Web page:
Freshman Kat Tudor makes an impact, on the court and off

Kat Tudor prepares to pass

Kalib LaChapelle, Multimedia Contributor

As a student and student athlete, being expected to contribute as a true freshman for one of the nation’s top basketball programs can be a lot to juggle.

Whether it’s juggling or learning the art of shooting from her father or teammates, the freshman guard has become a key cog as a three-point specialist for the No. 9 Oregon State women’s basketball team.

“We had a juggling class,” said Tudor, cracking a smile. “It was just the weirdest thing.”

Out of 114 total field goal attempts this season, Tudor has shot 94 from behind the three point line. She has made seven field goals on the season that were not three pointers, and she has made just under 42 percent of her three-point shots on the season. The three-point specialist is averaging six points per game in just about 14 minutes per game.  

“She comes in right away and she’s looking to contribute from the outside,” said senior guard Sydney Wiese. “If she has any inch of space, that ball is going up and nine times out of 10 it feels like it’s going in.”

“I know she’s a fan favorite. You can hear it in the energy as soon as she touches the ball,” said head coach Scott Rueck. “It’s excitement and excitement and then silence when it’s in the air and then the explosion once it goes down.”

Tudor has come into a team that is achieving milestones that even last year’s Final Four team couldn’t, such as winning on the road against in the Maples Pavilion against national powerhouse Stanford.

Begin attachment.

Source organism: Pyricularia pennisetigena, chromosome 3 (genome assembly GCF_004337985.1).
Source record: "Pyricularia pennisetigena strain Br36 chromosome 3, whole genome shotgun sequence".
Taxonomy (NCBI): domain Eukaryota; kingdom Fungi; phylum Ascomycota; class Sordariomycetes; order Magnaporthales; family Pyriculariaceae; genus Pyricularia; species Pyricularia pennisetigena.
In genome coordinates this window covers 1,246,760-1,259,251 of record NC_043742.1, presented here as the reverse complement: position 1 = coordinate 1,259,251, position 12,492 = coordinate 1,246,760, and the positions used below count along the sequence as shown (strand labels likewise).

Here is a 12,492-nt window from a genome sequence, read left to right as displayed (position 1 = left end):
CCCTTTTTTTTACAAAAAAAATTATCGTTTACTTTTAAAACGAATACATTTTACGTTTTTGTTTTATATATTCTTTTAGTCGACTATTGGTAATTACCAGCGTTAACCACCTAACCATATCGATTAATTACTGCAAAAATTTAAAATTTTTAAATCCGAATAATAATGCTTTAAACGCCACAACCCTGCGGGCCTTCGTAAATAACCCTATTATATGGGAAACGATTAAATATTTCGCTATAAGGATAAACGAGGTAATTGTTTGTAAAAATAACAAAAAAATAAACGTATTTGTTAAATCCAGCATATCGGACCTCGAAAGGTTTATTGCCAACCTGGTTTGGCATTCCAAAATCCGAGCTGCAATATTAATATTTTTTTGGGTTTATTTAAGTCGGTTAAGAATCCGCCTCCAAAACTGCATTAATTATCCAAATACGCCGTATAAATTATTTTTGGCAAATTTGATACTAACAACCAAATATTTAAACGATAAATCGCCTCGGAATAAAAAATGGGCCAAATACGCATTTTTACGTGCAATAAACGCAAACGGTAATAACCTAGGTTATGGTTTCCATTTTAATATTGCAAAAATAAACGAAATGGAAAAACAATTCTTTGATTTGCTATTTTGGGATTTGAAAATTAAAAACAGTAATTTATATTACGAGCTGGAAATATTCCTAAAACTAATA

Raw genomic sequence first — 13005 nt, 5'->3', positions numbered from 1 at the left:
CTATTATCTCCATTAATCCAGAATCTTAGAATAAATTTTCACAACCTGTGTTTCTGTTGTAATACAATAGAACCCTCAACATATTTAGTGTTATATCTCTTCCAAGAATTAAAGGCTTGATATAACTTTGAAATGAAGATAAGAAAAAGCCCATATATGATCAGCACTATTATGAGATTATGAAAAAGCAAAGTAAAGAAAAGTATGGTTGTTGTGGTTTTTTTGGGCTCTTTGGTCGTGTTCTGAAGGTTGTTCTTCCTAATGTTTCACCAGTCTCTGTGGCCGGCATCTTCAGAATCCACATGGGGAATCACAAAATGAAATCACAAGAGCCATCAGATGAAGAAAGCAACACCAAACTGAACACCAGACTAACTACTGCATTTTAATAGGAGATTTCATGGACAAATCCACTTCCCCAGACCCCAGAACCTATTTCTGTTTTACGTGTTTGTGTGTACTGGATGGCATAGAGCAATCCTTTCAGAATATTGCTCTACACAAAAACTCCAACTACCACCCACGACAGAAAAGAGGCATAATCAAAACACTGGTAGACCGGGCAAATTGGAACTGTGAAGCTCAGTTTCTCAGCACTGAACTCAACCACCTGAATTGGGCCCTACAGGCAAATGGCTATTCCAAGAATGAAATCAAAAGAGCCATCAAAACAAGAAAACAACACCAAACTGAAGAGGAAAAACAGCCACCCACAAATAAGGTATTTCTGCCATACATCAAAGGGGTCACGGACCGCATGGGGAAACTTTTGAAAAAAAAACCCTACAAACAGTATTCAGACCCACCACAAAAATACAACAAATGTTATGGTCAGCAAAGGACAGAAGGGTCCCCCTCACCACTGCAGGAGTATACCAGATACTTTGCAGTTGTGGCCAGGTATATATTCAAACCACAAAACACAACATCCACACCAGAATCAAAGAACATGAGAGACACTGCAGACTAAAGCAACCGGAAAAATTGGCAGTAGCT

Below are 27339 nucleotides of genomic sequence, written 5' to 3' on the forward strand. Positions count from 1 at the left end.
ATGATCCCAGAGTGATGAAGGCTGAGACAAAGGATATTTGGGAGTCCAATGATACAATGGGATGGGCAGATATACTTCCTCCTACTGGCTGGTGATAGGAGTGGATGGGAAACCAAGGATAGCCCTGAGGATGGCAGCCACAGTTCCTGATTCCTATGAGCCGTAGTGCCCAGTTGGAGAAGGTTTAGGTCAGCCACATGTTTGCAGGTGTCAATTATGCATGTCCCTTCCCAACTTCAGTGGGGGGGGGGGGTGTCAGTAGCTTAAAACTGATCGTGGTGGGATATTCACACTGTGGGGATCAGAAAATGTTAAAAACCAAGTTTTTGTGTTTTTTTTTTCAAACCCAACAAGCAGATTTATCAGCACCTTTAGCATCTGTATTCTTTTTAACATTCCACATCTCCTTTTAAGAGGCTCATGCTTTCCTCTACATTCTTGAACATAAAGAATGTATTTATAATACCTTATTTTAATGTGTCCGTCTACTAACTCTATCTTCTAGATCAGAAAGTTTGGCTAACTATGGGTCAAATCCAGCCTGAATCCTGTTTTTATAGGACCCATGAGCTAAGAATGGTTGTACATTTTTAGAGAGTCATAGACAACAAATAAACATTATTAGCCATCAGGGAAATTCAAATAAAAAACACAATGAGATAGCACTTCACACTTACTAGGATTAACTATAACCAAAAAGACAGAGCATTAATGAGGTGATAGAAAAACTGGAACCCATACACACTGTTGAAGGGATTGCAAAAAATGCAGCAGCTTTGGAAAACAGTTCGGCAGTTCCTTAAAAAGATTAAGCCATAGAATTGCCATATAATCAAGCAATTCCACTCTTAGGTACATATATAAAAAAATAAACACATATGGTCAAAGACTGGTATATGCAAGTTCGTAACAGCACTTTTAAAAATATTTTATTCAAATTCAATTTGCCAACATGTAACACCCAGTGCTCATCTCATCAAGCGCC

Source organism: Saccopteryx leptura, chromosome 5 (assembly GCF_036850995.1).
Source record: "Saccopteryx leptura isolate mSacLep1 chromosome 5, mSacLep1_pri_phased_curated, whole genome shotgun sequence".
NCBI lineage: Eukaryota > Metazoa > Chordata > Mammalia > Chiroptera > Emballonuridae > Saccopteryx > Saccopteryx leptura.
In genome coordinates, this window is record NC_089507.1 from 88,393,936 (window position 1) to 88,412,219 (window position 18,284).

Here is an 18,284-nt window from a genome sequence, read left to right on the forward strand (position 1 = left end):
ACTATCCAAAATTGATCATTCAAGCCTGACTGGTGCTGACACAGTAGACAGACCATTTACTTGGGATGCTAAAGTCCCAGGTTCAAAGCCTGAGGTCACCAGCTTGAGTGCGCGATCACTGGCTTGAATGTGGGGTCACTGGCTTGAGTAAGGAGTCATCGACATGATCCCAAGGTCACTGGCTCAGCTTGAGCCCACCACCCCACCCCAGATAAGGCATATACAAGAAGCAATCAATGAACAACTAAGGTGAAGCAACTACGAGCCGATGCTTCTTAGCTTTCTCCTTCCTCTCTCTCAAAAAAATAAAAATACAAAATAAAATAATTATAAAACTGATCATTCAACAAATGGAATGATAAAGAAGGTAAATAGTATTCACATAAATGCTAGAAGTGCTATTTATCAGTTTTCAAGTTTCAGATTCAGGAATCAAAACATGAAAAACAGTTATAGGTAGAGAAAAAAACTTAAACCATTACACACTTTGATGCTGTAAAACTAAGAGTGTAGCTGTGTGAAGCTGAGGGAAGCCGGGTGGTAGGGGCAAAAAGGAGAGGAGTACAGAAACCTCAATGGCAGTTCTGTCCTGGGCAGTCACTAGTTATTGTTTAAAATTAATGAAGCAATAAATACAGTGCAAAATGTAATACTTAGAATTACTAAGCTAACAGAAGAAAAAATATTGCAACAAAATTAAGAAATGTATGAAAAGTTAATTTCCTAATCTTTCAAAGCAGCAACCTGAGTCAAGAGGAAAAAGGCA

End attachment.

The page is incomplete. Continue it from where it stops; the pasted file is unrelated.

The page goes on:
“My favorite moment of the season has to be the Stanford game,” said Tudor. “Winning at their house was amazing, it was so cool to be a part of it with all of these seniors.”

In high school, Tudor shot just under 43 percent from beyond the arc and hit a total of 371 three pointers in her career. Coming Division-I basketball might have slowed some people down, but Tudor credits her coaching staff, teammates and Beaver fans for making her transition easy, both on and off the court.

“They’ve helped a lot. (Rueck) is always pulling us (freshman) into his office asking us how we’re doing. Same thing with all of the seniors. They were the first ones to help when we got on campus, they just make us feel like we belong right off the bat,” Tudor said. “The fans are just amazing, best college town in the Pac-12 and best fans in the Pac-12.”

Along with having their coaches, the seniors and Beaver Nation behind them, Tudor and the freshman class have also helped each other along. Freshman guard Mikayla Pivec, Tudor’s roommate, says they have developed a very close relationship.

“We do almost everything together. Being away from the family for the first time–it’s been a hard transition but we’re getting used to it,” Pivec said. “It’s nice to have that sort of sisterly bond that we share together.”

Throughout her basketball career, Tudor says her father has always been right by her side as her biggest supporter.

“He has always been there for me, just shooting with me whenever I want even when he’s tired at night, just always being there for me and being my biggest supporter,” said Tudor. “My earliest basketball memory is probably playing rec league and my dad coaching. Playing with all of my friends, just kind of messing around and having a good time.”

Tudor has already made an impact on the team as a three point specialist on the court, and off the court Rueck says her personality has shown through with her team.

“She (Tudor) is a joy. She’s a great teammate. She’s got a great sense of humor, a dry sense of humor but it’s so funny,” said Rueck. “So she’s just an awesome person that has a big personality. You don’t always see it but once you get to talk to her you’re like ‘Oh you’re hilarious.’”

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